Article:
question and ask if I would have worked just as hard at my job for much
less, I would say “definitely yes.”
But my senior managers and I would have been seriously
embarrassed, as industry competitors with whom we dealt on a continuing
basis wondered how come my board thought my job (or I, as CEO)
was worth only half as much as my peers. I call this the “scoreboard
effect,” and I view it as a particularly difficult impediment for
compensation committees to deal with.
I believe the key objective of the committee should be
“pay efficiency.” Assuming an agreed target for a total CEO compensation,
and a salary component as modest as reasonable, this means that the larger
part of compensation should be performance-related, primarily to his
contribution to “corporate value.”
Use of the term “corporate value” rather than “shareholder
value” follows my strong personal conviction that the appraisal of corporate
achievement includes far more than stock price and dividend payout. Integral
to its very existence and critical to its long-term success are a
corporation’s employees, customers, and community.
Wall Street is a volatile short-term dealer in the shares
of our corporation — an essential component in the ultimate value judgment
we must make on performance. But much more significant than the stock market
snapshots are steps taken to build value for the longer term.
Also, to be meaningful, our appraisal criteria must be
hand-tailored to this corporation — to its strategic vision, physical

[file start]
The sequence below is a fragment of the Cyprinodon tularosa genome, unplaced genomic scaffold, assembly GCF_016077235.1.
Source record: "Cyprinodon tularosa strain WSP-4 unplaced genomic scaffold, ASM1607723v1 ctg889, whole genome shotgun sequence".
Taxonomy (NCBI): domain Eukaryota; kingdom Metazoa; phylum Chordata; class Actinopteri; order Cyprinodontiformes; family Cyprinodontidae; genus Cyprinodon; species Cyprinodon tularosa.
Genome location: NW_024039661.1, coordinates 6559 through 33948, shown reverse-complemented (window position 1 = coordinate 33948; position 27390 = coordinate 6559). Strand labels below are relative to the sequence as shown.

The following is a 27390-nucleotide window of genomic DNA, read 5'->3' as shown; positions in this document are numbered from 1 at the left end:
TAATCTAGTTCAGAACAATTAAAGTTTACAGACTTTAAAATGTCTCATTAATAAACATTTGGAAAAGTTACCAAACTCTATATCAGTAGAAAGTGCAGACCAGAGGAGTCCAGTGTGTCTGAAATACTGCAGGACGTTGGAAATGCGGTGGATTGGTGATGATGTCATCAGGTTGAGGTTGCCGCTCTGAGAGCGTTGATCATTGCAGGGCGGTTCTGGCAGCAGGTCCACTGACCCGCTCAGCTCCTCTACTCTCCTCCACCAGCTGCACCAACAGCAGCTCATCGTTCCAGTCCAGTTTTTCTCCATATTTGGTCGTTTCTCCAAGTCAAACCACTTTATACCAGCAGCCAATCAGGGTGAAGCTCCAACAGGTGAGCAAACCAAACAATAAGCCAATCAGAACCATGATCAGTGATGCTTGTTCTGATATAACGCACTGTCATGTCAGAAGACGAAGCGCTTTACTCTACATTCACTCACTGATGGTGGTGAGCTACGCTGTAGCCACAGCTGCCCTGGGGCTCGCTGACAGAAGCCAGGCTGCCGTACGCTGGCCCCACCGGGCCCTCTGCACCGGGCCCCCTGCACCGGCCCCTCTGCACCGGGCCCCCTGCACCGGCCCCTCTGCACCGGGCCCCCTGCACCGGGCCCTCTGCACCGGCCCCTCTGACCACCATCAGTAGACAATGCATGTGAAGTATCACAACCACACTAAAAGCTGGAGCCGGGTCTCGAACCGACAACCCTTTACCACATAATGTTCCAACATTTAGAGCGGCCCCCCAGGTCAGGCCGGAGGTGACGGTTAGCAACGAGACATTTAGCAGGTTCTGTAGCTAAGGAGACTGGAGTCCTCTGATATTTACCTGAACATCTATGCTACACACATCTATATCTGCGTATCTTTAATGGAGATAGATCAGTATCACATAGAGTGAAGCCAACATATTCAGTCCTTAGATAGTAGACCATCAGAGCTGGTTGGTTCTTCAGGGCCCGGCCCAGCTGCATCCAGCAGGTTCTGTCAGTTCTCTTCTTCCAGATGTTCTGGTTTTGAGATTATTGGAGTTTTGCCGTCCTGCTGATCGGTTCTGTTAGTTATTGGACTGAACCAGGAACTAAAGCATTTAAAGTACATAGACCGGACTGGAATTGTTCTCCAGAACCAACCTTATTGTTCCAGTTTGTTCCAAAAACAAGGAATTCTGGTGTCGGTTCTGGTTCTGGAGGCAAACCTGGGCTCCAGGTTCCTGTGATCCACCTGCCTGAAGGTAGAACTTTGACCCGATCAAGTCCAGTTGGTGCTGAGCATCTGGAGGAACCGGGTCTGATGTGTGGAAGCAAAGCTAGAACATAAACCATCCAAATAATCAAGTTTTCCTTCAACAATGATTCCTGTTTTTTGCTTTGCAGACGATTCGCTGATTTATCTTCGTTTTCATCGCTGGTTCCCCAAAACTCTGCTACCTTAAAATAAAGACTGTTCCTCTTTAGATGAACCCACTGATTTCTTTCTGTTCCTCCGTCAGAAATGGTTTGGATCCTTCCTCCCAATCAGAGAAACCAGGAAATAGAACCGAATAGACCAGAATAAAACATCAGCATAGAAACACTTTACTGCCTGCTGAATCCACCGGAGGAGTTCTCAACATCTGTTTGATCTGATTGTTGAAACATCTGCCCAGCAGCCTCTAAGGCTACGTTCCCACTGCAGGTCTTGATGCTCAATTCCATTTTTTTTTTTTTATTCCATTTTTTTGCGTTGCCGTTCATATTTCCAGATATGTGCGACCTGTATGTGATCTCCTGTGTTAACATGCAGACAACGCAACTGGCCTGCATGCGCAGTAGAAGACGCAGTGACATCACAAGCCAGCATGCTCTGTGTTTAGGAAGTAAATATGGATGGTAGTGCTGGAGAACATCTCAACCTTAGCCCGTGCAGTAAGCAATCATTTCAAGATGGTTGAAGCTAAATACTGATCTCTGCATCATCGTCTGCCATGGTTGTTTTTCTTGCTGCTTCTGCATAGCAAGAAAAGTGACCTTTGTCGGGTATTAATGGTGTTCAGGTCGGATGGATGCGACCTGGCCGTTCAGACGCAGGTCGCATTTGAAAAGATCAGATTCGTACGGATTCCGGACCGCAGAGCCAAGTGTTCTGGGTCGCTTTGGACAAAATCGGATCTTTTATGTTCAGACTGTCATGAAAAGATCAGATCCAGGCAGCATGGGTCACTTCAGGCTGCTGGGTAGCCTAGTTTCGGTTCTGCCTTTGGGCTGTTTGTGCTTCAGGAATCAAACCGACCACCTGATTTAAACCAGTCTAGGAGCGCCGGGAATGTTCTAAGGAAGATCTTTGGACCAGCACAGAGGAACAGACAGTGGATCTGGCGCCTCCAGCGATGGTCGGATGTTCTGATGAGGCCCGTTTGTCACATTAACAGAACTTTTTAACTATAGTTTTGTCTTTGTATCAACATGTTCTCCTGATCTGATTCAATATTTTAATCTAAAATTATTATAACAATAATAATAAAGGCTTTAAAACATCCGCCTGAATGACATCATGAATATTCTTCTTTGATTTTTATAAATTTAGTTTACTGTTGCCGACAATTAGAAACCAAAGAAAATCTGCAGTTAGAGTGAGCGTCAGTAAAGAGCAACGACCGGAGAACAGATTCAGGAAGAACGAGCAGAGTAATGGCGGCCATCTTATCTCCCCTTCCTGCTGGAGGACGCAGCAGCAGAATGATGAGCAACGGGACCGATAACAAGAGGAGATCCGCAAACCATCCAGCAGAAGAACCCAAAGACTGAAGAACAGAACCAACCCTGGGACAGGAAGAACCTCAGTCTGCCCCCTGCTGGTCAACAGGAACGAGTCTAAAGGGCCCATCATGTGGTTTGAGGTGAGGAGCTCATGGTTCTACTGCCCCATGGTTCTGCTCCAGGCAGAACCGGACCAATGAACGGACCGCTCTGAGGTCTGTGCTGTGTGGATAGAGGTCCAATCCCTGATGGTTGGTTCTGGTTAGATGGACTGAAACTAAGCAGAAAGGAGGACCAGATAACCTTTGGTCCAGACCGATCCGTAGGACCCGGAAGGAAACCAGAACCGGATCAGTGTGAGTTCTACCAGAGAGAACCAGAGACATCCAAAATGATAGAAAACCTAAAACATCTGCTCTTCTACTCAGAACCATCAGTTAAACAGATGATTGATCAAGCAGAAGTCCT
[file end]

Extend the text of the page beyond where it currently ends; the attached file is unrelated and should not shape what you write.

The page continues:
and financial resources, competitive environment — and the criteria must be
measurable to an acceptable degree.
The CEO as ‘Strategic Broker’
Committee members must recognize that to a large extent
senior executives in the ’90s, rather than controlling organizations, are
continually engaged in managing ideas. Ideally, the reward system should
reflect how well these executives play the role of strategic broker — not
always an easy factor to measure.
We find it simpler to relate a senior executive to
measurable elements of company performance than that executive finds it
possible to seriously influence these elements. Even for the CEO there are
many factors more related to the economy, the marketplace for his products
and services, and the resources presently available than his manipulation,
where possible, of those factors.
We must recognize that the compensation of corporate
leaders is not solely of interest to executives, boards, and compensation
specialists. There is a much wider constituency — our American society —
which is not only beginning to take notice but seems ready to react
politically to the growing chasm between rich and poor.
There are signs every day that many in our country have
abandoned the American Dream of a better life and, partly in consequence,
are withdrawing into enclaves of special interest. This despair of progress
and the new separatism it seems to have engendered is corrosive to the very
concept of a democratic society.
Ripples Far Beyond the Boardroom
And, surely, it can only hasten the decline of the dream
if the American people watch those at the top of the pyramid continue to
pull away from all the rest.
All this is simply to suggest that the issue of executive
compensation is one that sends ripples far beyond the boardroom. Words like
“equity” and “restraint” touch upon a wider community of interests than
those immediately connected to the corporation.
Some form of
special leadership is called for here, because in this matter — as in many
others — we discover that an issue of corporate responsibility is an issue
of social responsibility as well.
This “In Memoriam” tribute to George Keller was published in
the First Quarter 2009 edition of Directors &
Boards. Photo reproduced with permission of Chevron Corp.